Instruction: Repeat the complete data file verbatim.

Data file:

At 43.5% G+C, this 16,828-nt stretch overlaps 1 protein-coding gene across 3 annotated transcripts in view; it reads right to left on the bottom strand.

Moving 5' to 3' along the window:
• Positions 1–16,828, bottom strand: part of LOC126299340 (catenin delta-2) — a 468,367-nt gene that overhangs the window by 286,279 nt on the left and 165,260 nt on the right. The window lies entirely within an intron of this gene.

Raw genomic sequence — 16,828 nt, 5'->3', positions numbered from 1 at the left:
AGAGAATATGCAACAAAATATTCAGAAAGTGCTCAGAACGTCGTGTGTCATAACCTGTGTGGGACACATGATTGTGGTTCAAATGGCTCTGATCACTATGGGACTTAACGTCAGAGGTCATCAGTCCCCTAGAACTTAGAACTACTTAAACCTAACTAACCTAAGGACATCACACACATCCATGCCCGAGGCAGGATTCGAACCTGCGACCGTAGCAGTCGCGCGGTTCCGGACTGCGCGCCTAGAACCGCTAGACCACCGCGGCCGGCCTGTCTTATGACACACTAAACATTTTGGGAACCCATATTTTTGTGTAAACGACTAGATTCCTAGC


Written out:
At 43.5% G+C, this 16,828-nt stretch overlaps 1 protein-coding gene across 3 annotated transcripts in view; it reads right to left on the bottom strand.

Moving 5' to 3' along the window:
• Positions 1–16,828, bottom strand: part of LOC126299340 (catenin delta-2) — a 468,367-nt gene that overhangs the window by 286,279 nt on the left and 165,260 nt on the right. The window lies entirely within an intron of this gene.

Raw genomic sequence — 16,828 nt, 5'->3', positions numbered from 1 at the left:
AGAGAATATGCAACAAAATATTCAGAAAGTGCTCAGAACGTCGTGTGTCATAACCTGTGTGGGACACATGATTGTGGTTCAAATGGCTCTGATCACTATGGGACTTAACGTCAGAGGTCATCAGTCCCCTAGAACTTAGAACTACTTAAACCTAACTAACCTAAGGACATCACACACATCCATGCCCGAGGCAGGATTCGAACCTGCGACCGTAGCAGTCGCGCGGTTCCGGACTGCGCGCCTAGAACCGCTAGACCACCGCGGCCGGCCTGTCTTATGACACACTAAACATTTTGGGAACCCATATTTTTGTGTAAACGACTAGATTCCTAGC